Speakers presented different takes on issues that impact valuation professionals at the recent 14th annual conference of the newly reorganized Southeast Chapter of Business Appraisers held in Atlanta. Here are a few key points:
Economy: When watching key economic factors for signs of new business in the economy, make sure they’re relevant, says Laurel Graefe (Atlanta Federal Reserve). She points out that, while unemployment figures are relevant for purposes of evaluating trends, they don’t accurately measure the level of unemployment in the U.S. The data are collected much the way they were 30 years ago—through telephone surveys.
Statistical tools: Using means and medians are meaningful when the data set is normally distributed, stresses Sherry Smith (Zephyr Financial Corp.), who discussed tools for making better projections. In most cases, however, we deal with data that are not normally distributed and often have no upper bounds. In such cases, the standard deviation is not meaningful and techniques such as Bayesian statistics can be useful, she says.
Pratt’s Stats® began reporting the harmonic mean a couple of years ago in the summary portion of its search results. Lari Masten (Masten Valuation), in her presentation on the market approach, says there are startling results between the arithmetic mean and the harmonic mean.
When using the arithmetic mean instead of the harmonic mean, the value will mostly be higher (potentially overvaluing a company) and not be representative of the market values. This ties into Smith’s point that arithmetic statistical measures such as the mean, median, and standard deviation are based on normal distributions. In the case of a perfectly normal distribution, the arithmetic mean and the harmonic mean will be very close.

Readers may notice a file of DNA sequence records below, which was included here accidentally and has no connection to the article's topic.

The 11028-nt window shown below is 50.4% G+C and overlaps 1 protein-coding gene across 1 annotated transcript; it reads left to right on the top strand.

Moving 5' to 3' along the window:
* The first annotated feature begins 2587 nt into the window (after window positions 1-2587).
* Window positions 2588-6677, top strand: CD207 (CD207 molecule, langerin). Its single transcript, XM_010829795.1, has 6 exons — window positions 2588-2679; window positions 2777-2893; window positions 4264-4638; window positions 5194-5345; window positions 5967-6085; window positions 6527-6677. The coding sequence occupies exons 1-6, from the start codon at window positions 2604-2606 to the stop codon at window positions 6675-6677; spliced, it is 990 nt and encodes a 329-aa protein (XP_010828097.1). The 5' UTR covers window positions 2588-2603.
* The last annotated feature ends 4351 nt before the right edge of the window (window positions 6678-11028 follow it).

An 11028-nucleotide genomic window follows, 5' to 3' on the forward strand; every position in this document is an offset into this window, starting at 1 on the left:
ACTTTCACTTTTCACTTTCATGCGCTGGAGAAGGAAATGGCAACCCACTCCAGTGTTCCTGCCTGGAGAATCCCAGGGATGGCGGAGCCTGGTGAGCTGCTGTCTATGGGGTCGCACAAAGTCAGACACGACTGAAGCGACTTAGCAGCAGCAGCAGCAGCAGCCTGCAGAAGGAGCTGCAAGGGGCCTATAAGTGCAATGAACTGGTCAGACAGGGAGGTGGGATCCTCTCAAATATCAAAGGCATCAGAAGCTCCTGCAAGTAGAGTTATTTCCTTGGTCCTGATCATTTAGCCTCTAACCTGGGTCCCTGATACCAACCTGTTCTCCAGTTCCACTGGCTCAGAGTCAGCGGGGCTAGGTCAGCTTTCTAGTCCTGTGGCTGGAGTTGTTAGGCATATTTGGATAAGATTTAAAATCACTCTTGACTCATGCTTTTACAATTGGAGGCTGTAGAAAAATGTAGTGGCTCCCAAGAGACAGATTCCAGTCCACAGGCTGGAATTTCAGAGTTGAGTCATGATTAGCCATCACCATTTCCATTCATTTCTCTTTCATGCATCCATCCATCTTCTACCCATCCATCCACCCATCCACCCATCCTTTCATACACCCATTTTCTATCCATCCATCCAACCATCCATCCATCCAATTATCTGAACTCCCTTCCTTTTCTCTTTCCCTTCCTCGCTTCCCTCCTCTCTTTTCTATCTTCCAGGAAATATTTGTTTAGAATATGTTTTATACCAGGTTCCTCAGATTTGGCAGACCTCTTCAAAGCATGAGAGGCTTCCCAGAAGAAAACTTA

Intellectual property: An often overlooked aspect of reviewing intellectual property (IP) is in process R&D. The next generation of intellectual property can be critical to the value of a business, according to Mark Zyla (Acuitas Inc.). The stage of IP R&D heavily impacts the value of technology companies. Companies with IP R&D generally have more value than those without. Zyla says that, in some cases, the value of the IP could exceed the value of the company when IP is underutilized.
We’ll have more on this conference in next week’s BV Wire. Want to attend next year? The 15th Annual Conference is scheduled for September 19-20, 2014, also in Atlanta.